The Reformation had a serious and long-lasting effect upon Scotland. In the struggle of Protestantism versus Catholicism, there was a mad scramble for a marriage alliance with James V. Keeping the idea of the Auld Alliance in mind, he chose Madeleine, the daughter of French king Francois I to be his bride. When she died six months later, he married another French princess, Marie de Guise-Lorraine. Sadly, for future Scottish history, she bore him no sons.
England's Henry VIII had the same seeming misfortune. He too lacked a male heir. He became more and more aggressive in his policies toward Scotland. By 1534 he had broken with Rome, was getting ready to totally absorb Wales into the English realm and had plans to turn Scotland against France by making it into a Protestant nation. When James was offered the crown of Ireland in 1542, Henry took an army north and proclaimed himself Lord Superior of Scotland. He met with and defeated the small, dispirited army of James at Solway Moss.
From his retreat at Falkland, the sad King James heard the news that his longed for heir was not to be; his wife had given him a daughter. Upon his consequent death, lamenting his fate, the young girl was proclaimed Queen of Scotland. Therefore, in 1542, Mary, Queen of Scots entered the world in much the same sad circumstances, as she was to leave it 45 years later.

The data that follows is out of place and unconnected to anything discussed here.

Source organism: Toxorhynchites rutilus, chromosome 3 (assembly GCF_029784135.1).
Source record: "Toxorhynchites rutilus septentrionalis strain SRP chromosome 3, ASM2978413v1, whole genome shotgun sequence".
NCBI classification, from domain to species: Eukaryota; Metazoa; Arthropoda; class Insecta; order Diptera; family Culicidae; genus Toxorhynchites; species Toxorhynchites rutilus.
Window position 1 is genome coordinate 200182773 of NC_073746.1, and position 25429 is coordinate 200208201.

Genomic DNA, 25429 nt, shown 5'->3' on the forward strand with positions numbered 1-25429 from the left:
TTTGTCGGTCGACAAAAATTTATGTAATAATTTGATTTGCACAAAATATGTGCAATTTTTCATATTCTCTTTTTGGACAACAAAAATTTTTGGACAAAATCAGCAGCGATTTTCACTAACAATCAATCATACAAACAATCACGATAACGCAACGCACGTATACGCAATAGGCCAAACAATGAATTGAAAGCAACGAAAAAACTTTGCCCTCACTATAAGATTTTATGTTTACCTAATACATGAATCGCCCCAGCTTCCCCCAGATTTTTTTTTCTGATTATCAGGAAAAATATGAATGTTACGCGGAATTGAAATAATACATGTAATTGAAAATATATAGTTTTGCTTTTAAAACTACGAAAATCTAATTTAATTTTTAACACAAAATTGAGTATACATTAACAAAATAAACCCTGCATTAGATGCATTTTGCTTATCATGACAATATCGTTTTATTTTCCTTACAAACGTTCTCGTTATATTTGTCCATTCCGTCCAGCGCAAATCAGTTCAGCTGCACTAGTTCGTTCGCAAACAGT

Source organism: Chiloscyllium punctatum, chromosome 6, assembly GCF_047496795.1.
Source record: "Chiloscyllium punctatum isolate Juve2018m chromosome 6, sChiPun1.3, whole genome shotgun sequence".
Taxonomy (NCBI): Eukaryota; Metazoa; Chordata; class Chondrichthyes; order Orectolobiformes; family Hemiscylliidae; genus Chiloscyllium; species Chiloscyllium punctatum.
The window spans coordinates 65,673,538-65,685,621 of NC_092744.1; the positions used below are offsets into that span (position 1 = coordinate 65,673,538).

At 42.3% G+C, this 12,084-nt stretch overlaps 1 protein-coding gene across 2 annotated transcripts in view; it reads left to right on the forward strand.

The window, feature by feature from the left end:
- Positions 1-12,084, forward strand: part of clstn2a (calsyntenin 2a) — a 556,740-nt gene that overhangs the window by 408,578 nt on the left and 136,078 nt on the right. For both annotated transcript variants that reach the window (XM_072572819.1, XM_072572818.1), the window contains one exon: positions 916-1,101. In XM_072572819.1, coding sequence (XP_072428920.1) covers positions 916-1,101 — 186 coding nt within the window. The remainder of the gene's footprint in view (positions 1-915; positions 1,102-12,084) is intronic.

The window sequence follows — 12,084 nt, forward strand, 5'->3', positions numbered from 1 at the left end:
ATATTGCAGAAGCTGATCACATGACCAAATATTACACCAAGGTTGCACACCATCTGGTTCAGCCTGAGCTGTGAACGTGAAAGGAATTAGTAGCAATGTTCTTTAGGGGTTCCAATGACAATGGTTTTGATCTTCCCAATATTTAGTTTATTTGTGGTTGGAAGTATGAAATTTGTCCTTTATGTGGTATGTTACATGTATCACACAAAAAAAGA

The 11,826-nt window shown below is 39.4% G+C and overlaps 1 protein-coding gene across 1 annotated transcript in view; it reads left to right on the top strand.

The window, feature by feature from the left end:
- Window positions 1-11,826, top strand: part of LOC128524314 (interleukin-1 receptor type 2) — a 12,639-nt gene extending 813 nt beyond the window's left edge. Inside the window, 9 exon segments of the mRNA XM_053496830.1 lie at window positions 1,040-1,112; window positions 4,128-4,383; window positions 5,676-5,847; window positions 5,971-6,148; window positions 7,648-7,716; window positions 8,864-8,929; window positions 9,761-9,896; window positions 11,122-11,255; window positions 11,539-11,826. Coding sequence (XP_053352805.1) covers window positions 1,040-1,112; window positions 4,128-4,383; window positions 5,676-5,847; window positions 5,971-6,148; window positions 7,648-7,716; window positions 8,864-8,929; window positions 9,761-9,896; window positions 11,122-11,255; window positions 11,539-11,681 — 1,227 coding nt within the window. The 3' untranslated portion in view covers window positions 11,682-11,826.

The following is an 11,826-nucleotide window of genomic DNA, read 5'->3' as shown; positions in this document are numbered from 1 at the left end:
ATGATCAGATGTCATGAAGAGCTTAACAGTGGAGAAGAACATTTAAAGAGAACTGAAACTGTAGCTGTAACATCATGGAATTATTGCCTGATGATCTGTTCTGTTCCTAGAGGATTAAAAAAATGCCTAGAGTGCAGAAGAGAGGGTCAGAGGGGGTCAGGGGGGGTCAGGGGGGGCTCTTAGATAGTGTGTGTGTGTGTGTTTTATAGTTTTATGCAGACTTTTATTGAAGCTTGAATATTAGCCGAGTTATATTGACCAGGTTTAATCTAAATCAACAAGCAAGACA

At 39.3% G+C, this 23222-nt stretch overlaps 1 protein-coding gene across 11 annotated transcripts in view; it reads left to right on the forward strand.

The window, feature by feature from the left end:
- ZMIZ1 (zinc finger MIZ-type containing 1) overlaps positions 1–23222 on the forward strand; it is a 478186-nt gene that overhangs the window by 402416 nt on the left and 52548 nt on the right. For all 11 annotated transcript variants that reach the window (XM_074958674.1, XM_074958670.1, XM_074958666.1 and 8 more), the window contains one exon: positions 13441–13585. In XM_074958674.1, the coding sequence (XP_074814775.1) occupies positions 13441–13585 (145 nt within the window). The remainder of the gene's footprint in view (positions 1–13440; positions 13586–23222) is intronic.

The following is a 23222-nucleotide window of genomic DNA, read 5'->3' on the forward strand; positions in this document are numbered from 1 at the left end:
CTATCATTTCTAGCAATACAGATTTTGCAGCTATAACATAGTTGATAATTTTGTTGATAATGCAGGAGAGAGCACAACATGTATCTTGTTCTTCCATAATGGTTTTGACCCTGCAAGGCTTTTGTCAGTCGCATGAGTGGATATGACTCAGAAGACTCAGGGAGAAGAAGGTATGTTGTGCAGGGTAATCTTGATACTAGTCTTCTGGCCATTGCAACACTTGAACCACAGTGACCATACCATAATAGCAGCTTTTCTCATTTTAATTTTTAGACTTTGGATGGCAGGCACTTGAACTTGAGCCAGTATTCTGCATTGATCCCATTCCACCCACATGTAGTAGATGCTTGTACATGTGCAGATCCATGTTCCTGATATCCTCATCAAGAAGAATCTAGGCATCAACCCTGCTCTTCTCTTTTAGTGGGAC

The ruthless, avaricious Henry VIII was not satisfied with adding Wales to his kingdom he wanted Scotland, too. Henry planned to marry the young, sickly Prince Edward (who died in 1553) to the infant Queen of Scotland. However, there was an obstacle in his way. Marie de Guise had the girl spirited away to Scone, had her crowned Queen and repudiated the marriage treaty. Again, the typical English response was an invasion of Scotland that was ordered "to put all to fire and sword." This command was eagerly carried out by the pillaging English soldiers and engendered a Scottish hatred of its southern neighbor that lasted for centuries.
The situation worsened when Black Donald of the Isles escaped in 1545, after 40 years of captivity and formed an alliance with the English king. The islanders' love of independence manifested itself in their proud boast that they were "Auld enemies to the realm of Scotland." Inter-clan rivalry, however, after the death of Donald later in the year, brought the Western isles more in line with the rest of the Scottish kingdom.
To face the aggressive policies and forces of Henry, the Scots had turned to France for help. They would rather have Catholic France as a friend than Protestant England. Yet, in the climate of the times, with the Reformation in full swing in Northern Europe, the auld alliance could not help being fraught with difficulties and ripe with implications.
Chapter 4: Turmoil after The Bruce Continued